Experts in the addiction treatment field hope that help is on the way from the state government to turn around what is considered a “failing grade” when it comes to addiction treatment in Oregon.
“I would give Oregon an ‘F’ overall because we have some of the highest rates of addiction and we have the lowest rates to access to treatment,” said Tony Vezina, executive director of 4th Dimension Recovery Center.
A bill to fund more addiction treatment centers, by offering peer support services for people in recovery from substance use disorders, is making its way through the Oregon Legislature.
That recovery has been working successfully for Adrian Burris. He remembers each date vividly on his sobering journey of sobriety after an addiction to heroin.
“I remember the arrest. I remember that date. It was October 9, 2015,” Burris told KATU. “I remember exactly what it was like. It was a point of shock, fear, but then also a point of surrender. I had been on this heroin addiction four-and-a-half years. I got to the point where I was fed up but I needed something to intervene in my life rather than me taking a step in the right direction.”
Burris’ heroin addiction hit a historic low and he had no help to pull him away from the substance use disorder.
“I didn’t have any friends that were not using. I didn’t have a recovery support system. I didn’t have the foundation,” he said.
The 28-year-old Burris walked into 4th Dimension Recovery Center in Northeast Portland to get the peer support post-treatment he needed. It’s one of the few peer-led support recovery centers in the Portland area, including the Alano Club and the Miracles Club.
“What Oregon has done, in the last 15-20 years, is walked away from treating this disease. We do very little prevention work anymore. We’ve put virtually all of our money into acute treatment. We’ll pay for someone to go to 28 days of residential treatment and then they walk out the door and there’s no support at all,” said Oregon Recovers executive director Mike Marshall. “They go back to the same house they’ve lived in. They don’t have a job because they lost their job from crimes associated with their using.”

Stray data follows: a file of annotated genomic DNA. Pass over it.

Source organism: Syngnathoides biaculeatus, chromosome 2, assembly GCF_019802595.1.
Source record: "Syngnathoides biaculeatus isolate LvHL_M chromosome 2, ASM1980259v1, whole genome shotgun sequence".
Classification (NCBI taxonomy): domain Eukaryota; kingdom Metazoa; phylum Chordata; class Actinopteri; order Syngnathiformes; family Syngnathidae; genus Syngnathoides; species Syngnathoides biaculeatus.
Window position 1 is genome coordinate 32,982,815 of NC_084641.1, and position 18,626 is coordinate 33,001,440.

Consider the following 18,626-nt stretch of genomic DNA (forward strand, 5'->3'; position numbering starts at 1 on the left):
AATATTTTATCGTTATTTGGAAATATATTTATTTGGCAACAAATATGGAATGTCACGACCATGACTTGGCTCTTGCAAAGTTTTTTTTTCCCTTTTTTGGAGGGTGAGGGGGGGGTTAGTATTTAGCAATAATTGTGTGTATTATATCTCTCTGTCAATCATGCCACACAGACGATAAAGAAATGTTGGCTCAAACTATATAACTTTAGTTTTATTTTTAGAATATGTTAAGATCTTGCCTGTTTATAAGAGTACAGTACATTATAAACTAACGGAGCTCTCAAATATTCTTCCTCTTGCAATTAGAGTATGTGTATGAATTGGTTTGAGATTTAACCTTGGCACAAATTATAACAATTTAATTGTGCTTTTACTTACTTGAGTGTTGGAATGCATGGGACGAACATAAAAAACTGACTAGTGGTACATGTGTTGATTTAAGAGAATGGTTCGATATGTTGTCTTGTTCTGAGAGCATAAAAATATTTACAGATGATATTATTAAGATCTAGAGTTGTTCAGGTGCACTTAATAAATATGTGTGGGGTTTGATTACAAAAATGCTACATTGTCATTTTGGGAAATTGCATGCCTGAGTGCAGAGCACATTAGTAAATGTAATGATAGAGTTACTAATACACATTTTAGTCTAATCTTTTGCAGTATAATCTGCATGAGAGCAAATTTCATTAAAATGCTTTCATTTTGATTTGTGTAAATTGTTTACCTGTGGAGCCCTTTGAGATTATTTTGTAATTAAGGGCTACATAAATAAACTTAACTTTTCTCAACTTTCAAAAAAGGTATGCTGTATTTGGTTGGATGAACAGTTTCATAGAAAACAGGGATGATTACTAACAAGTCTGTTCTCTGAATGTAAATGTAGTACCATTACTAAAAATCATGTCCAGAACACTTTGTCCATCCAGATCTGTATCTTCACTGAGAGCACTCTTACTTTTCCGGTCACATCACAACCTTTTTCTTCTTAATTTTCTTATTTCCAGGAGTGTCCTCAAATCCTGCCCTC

Untreated substance abuse can be costly for the state of Oregon. According to a fact sheet from Oregon Recovers, untreated substance abuse costs Oregon $5.9 billion every year, including $4.15 billion in lost earnings, $813 million in health care, and $967 million in other costs such as violent, property, and consumption-related crimes.
“We provide them no support but expect them to stand on their own,” Marshall said. “You wouldn’t do that with somebody that goes into the emergency room with a heart attack, gets treated, then leaves and never sees a doctor or gets any medication or physical therapy or anything like that. We don’t do that with anything else, but we do that with addiction.”
Peer-led centers like 4th Dimension Recovery Center are a free option for recovering addicts, like Burris, to get through one of the biggest barriers to recovery, according to Vezina — people having to wait for the treatment and support services they need.
“If you compare that to other health care needs — if I had a heart attack, I wouldn’t have to wait to get the services I need. I would get them immediately. In addiction treatment, in recovery, you may have to wait a month to get into treatment,” Vezina explained. “Recovery community centers are open 365 days a year. People can come and go as they please. They can get any type of services they want.”
Legislators want more of that everyday care. House Bill 2627 is working its way through the Oregon state Legislature. The legislation is currently being debated and discussed in the House Joint Committee on Ways and Means.
“Our hope is that some of those recovery centers will go into rural Oregon. We know that rural Oregon is really suffering right now,” Vezina said. “They just don’t have any resources.”
If it becomes a law, it’s estimated that about $5 million would be distributed by the Oregon Health Authority to at least four community organizations, each in a different county. According to the latest amended bill, “each recovery community center must provide, at a minimum, culturally relevant peer mentor support, a 24-hour telephone support line to provide peer mentor support, in-person peer support services for 12 hours each day, and multiple forms of community-based recovery sessions.”
“There isn’t a community in Oregon that doesn’t need a peer-led recovery center,” Marshall said.
That support — talking to and learning from someone who experienced what you have — is making all the difference for Burris.
“Having somebody that I can identify with. Somebody that I know for a fact can relate and empathize and has been where I’ve been,” said Burris, who is also a peer lead recovery mentor at 4th Dimension Recovery Center. “If I didn’t see myself when I came through these doors, it probably wouldn’t have a great effect. This is the key piece when it comes to continuing your life.”